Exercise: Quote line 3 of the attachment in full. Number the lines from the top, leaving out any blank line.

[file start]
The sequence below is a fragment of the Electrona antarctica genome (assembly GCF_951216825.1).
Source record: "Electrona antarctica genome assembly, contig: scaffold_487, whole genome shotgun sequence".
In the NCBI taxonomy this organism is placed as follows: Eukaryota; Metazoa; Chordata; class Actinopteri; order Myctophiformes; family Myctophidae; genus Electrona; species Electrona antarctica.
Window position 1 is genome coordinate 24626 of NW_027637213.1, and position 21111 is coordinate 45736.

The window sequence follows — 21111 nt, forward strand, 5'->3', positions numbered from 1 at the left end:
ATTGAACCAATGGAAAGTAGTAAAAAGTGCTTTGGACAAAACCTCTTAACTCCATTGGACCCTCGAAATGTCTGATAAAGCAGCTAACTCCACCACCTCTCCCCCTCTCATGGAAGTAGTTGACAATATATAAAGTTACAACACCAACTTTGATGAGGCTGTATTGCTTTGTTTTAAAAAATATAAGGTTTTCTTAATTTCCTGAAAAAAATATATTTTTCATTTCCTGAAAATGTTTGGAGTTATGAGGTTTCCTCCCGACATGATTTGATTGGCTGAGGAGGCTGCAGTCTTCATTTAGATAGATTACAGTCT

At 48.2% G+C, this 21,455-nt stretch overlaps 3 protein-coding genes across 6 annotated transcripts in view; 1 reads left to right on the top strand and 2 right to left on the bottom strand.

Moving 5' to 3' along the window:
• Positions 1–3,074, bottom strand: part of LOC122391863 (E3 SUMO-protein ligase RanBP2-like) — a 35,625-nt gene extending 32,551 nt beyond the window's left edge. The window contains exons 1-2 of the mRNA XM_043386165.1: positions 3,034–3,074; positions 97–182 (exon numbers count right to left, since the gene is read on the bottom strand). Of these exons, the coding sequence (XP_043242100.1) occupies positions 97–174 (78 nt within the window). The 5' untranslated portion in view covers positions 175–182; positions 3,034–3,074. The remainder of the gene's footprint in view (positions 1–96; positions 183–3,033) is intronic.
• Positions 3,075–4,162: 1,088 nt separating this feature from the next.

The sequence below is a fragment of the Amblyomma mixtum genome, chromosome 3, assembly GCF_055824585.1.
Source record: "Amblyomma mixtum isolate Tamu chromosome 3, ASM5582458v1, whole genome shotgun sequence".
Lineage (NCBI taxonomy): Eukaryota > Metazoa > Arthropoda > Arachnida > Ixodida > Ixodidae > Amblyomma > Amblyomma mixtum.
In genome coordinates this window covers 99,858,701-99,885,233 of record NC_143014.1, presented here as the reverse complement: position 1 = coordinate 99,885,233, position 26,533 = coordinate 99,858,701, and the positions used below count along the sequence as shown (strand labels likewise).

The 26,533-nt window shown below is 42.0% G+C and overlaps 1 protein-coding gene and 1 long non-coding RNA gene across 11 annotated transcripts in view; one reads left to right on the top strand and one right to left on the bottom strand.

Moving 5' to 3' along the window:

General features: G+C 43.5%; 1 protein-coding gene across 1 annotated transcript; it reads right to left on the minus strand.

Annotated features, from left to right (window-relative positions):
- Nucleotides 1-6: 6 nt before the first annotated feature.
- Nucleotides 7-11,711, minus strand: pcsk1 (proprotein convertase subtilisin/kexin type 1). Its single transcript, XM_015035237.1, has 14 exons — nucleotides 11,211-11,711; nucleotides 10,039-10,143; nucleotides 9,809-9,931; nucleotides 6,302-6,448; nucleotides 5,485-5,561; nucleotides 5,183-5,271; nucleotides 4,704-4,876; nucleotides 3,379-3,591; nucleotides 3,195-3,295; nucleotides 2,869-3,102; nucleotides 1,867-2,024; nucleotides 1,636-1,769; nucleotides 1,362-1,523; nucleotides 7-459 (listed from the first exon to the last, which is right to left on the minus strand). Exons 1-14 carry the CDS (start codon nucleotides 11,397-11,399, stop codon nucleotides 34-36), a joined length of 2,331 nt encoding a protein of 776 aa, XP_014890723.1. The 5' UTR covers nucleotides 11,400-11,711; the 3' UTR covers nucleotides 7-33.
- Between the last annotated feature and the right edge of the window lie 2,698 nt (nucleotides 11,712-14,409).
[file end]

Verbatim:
In the NCBI taxonomy this organism is placed as follows: Eukaryota; Metazoa; Chordata; class Actinopteri; order Myctophiformes; family Myctophidae; genus Electrona; species Electrona antarctica.